Air-Chilled Chicken Is Scientifically Better Than All Others

It seems like there are endless tricks and hacks to get the crispiest chicken skin. One of the most common methods is using a dry brine. You can massage a salty rub of spices and herbs into the chicken skin and let it rest uncovered in the refrigerator for a few hours or up to overnight. By letting the chicken literally chill out with salt, it'll dry out the chicken skin while flavoring the meat, creating the perfect environment for crispy chicken skin, according to Cinder.

You could also use what some tout as the secret ingredient to crispy skin: baking powder. According to Cook's Illustrated, applying aluminum-free baking powder to your chicken, along with salt, will dry out the skin. Even oven-baked chicken will have the crispiness and crunch of fried chicken.

But if you want to be pretty much guaranteed crispy skin, don't make the mistake of not buying an air-chilled chicken.

Air-chilled chicken gives you a better crispy skin

The next time you're searching through the poultry case, keep an eye out for an "air-chilled" label versus "water-chilled." If you're wondering what the difference is, it comes down to how chickens are brought down to a food-safe temperature after de-feathering, around 40 degrees Fahrenheit (per Smart Chicken). A water-chilled chicken absorbs some of the water it's plunged into — around 2% to 12% of its total weight, according to Organic Authority, which means you're paying for some water weight. It also means a water-chilled chicken won't take well to a wet brine; you can't add more water to an already soaking sponge. Water-chilled chickens also have a tougher time getting golden brown crispy skin because of all that extra water they're carrying.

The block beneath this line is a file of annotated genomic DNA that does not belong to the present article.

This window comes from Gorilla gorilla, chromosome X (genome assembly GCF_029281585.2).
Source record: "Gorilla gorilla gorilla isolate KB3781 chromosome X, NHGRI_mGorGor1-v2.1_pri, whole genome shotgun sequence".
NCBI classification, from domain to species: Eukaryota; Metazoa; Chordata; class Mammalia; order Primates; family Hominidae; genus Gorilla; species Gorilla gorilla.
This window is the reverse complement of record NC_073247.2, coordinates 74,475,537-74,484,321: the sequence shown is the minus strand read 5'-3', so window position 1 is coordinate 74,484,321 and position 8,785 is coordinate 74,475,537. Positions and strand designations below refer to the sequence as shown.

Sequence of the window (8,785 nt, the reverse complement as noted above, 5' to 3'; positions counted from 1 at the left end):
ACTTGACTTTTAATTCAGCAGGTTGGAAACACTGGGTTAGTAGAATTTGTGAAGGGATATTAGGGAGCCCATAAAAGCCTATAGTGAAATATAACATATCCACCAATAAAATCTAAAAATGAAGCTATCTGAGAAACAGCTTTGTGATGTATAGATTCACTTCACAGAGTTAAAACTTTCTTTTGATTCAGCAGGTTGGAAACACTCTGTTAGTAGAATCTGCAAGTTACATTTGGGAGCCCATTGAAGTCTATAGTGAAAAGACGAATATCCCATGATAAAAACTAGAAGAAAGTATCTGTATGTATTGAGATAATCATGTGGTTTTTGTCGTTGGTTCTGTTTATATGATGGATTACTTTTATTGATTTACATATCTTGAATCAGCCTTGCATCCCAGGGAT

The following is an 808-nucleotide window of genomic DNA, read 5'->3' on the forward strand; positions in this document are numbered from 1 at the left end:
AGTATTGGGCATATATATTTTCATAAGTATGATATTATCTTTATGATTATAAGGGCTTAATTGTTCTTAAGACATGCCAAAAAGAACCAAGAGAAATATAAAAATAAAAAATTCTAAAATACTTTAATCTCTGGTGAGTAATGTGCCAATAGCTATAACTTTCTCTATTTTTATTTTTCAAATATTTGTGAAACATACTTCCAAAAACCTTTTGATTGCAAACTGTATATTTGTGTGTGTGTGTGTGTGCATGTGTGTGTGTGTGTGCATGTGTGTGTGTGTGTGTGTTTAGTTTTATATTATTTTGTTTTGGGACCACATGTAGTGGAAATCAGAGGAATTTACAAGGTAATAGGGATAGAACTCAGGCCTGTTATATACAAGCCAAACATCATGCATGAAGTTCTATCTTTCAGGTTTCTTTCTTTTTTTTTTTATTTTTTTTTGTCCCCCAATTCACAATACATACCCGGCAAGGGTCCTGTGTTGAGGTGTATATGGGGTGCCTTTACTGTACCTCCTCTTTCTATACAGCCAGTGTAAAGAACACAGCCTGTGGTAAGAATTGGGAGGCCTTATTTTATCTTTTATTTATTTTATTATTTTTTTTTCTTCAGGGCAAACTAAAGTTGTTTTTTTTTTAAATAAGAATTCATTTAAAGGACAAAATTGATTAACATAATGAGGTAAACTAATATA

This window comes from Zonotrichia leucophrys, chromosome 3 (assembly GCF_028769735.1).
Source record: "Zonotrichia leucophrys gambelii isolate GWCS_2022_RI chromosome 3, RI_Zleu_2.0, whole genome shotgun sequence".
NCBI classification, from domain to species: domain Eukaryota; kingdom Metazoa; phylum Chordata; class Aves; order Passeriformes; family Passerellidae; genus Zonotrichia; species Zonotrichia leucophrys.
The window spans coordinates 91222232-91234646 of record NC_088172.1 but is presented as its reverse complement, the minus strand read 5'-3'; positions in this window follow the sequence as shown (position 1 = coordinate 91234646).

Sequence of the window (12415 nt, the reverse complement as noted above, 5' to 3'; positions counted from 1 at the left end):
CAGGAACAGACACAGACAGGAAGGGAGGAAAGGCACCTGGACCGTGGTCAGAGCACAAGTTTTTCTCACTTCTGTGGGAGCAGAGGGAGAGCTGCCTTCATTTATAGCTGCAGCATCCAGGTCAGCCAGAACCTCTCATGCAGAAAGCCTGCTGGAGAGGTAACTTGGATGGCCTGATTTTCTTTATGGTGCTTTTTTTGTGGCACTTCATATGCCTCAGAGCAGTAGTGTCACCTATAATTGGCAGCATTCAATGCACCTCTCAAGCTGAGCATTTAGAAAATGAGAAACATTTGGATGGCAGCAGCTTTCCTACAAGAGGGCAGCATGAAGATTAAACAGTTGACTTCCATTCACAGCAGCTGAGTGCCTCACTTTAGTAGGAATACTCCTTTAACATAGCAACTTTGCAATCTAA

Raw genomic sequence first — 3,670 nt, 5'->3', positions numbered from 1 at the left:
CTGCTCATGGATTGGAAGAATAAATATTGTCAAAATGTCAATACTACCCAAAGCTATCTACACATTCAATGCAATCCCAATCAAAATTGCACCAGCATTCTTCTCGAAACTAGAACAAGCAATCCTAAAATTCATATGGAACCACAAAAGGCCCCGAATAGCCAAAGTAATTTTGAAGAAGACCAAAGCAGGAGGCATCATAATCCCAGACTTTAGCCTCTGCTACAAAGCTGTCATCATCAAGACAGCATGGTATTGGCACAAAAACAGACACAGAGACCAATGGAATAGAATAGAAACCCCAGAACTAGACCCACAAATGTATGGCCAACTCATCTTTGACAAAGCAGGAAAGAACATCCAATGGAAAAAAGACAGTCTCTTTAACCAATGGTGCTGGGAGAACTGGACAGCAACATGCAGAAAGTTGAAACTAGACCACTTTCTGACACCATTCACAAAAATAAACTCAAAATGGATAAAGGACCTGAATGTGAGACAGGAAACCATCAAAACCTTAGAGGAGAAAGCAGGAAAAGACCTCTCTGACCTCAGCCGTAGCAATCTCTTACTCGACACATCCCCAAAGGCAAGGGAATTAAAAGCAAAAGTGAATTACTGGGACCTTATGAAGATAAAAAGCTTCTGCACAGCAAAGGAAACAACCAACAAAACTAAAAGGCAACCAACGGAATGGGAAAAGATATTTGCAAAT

Air-chilled chickens, on the other hand, are cooled by being blasted with purified cold air, according to Smart Chicken. Because air-chilled chickens aren't dunked in water, they have a better flavor and texture than their counterparts, which means the skin is primed for browning and crisping, according to Cook's Illustrated. To take advantage of your air-chilled chicken skin and get the crispiest chicken skin, use a rub of salt and baking powder and gently separate the skin from the meat. This gives juices a way out from under the skin, ensuring the perfect roast chicken.